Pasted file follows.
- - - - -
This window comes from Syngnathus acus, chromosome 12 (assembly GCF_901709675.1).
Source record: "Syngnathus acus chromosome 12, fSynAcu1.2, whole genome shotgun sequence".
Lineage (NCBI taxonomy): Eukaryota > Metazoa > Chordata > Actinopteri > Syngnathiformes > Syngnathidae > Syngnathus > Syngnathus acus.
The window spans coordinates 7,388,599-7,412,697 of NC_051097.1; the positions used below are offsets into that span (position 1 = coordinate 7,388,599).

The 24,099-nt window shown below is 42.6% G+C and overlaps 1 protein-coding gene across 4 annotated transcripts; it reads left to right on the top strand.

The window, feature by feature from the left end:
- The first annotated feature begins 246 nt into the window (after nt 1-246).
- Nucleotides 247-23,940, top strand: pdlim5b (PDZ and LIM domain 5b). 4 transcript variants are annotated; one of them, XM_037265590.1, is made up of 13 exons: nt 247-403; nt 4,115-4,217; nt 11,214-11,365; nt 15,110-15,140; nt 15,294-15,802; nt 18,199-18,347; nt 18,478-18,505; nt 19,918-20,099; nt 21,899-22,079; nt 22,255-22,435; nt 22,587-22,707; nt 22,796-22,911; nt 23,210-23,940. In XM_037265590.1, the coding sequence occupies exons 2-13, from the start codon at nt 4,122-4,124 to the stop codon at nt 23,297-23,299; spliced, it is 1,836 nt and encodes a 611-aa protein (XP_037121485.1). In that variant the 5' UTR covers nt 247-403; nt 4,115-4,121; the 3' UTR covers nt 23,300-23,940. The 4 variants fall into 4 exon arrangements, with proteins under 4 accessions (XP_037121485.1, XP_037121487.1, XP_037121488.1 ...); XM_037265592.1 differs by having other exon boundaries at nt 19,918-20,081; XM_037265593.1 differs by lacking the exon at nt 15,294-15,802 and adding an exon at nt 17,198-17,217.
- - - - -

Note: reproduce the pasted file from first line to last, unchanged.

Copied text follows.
This window comes from Syngnathus acus, chromosome 12 (assembly GCF_901709675.1).
Source record: "Syngnathus acus chromosome 12, fSynAcu1.2, whole genome shotgun sequence".
Lineage (NCBI taxonomy): Eukaryota > Metazoa > Chordata > Actinopteri > Syngnathiformes > Syngnathidae > Syngnathus > Syngnathus acus.
The window spans coordinates 7,388,599-7,412,697 of NC_051097.1; the positions used below are offsets into that span (position 1 = coordinate 7,388,599).

The 24,099-nt window shown below is 42.6% G+C and overlaps 1 protein-coding gene across 4 annotated transcripts; it reads left to right on the top strand.

The window, feature by feature from the left end:
- The first annotated feature begins 246 nt into the window (after nt 1-246).
- Nucleotides 247-23,940, top strand: pdlim5b (PDZ and LIM domain 5b). 4 transcript variants are annotated; one of them, XM_037265590.1, is made up of 13 exons: nt 247-403; nt 4,115-4,217; nt 11,214-11,365; nt 15,110-15,140; nt 15,294-15,802; nt 18,199-18,347; nt 18,478-18,505; nt 19,918-20,099; nt 21,899-22,079; nt 22,255-22,435; nt 22,587-22,707; nt 22,796-22,911; nt 23,210-23,940. In XM_037265590.1, the coding sequence occupies exons 2-13, from the start codon at nt 4,122-4,124 to the stop codon at nt 23,297-23,299; spliced, it is 1,836 nt and encodes a 611-aa protein (XP_037121485.1). In that variant the 5' UTR covers nt 247-403; nt 4,115-4,121; the 3' UTR covers nt 23,300-23,940. The 4 variants fall into 4 exon arrangements, with proteins under 4 accessions (XP_037121485.1, XP_037121487.1, XP_037121488.1 ...); XM_037265592.1 differs by having other exon boundaries at nt 19,918-20,081; XM_037265593.1 differs by lacking the exon at nt 15,294-15,802 and adding an exon at nt 17,198-17,217.